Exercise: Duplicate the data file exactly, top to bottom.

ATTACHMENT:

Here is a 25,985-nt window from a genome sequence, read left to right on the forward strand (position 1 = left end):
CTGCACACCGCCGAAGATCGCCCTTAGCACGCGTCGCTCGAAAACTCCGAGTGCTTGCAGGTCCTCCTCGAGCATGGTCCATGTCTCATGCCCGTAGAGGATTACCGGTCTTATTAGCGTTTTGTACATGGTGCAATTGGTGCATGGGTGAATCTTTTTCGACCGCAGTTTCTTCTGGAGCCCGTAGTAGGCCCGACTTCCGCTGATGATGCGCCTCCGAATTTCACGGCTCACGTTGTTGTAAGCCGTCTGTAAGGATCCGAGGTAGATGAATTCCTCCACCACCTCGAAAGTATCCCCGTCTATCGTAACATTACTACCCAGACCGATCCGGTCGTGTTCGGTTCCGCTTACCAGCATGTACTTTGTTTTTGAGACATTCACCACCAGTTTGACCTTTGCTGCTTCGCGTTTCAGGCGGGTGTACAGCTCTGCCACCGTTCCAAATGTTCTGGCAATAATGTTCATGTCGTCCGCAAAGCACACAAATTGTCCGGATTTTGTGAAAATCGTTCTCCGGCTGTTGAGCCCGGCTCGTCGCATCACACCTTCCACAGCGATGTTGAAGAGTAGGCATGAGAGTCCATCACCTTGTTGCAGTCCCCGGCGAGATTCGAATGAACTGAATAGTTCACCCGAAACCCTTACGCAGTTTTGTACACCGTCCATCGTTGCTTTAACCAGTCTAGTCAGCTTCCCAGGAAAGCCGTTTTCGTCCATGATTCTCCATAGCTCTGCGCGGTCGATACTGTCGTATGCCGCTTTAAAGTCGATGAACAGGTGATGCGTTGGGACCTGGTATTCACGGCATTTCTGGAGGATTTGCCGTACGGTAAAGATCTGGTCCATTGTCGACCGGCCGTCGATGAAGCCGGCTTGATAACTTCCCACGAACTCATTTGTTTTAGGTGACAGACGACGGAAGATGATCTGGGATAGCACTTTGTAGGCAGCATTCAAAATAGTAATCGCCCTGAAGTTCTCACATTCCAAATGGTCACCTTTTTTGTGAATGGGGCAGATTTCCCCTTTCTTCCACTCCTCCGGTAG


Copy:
Here is a 25,985-nt window from a genome sequence, read left to right on the forward strand (position 1 = left end):
CTGCACACCGCCGAAGATCGCCCTTAGCACGCGTCGCTCGAAAACTCCGAGTGCTTGCAGGTCCTCCTCGAGCATGGTCCATGTCTCATGCCCGTAGAGGATTACCGGTCTTATTAGCGTTTTGTACATGGTGCAATTGGTGCATGGGTGAATCTTTTTCGACCGCAGTTTCTTCTGGAGCCCGTAGTAGGCCCGACTTCCGCTGATGATGCGCCTCCGAATTTCACGGCTCACGTTGTTGTAAGCCGTCTGTAAGGATCCGAGGTAGATGAATTCCTCCACCACCTCGAAAGTATCCCCGTCTATCGTAACATTACTACCCAGACCGATCCGGTCGTGTTCGGTTCCGCTTACCAGCATGTACTTTGTTTTTGAGACATTCACCACCAGTTTGACCTTTGCTGCTTCGCGTTTCAGGCGGGTGTACAGCTCTGCCACCGTTCCAAATGTTCTGGCAATAATGTTCATGTCGTCCGCAAAGCACACAAATTGTCCGGATTTTGTGAAAATCGTTCTCCGGCTGTTGAGCCCGGCTCGTCGCATCACACCTTCCACAGCGATGTTGAAGAGTAGGCATGAGAGTCCATCACCTTGTTGCAGTCCCCGGCGAGATTCGAATGAACTGAATAGTTCACCCGAAACCCTTACGCAGTTTTGTACACCGTCCATCGTTGCTTTAACCAGTCTAGTCAGCTTCCCAGGAAAGCCGTTTTCGTCCATGATTCTCCATAGCTCTGCGCGGTCGATACTGTCGTATGCCGCTTTAAAGTCGATGAACAGGTGATGCGTTGGGACCTGGTATTCACGGCATTTCTGGAGGATTTGCCGTACGGTAAAGATCTGGTCCATTGTCGACCGGCCGTCGATGAAGCCGGCTTGATAACTTCCCACGAACTCATTTGTTTTAGGTGACAGACGACGGAAGATGATCTGGGATAGCACTTTGTAGGCAGCATTCAAAATAGTAATCGCCCTGAAGTTCTCACATTCCAAATGGTCACCTTTTTTGTGAATGGGGCAGATTTCCCCTTTCTTCCACTCCTCCGGTAG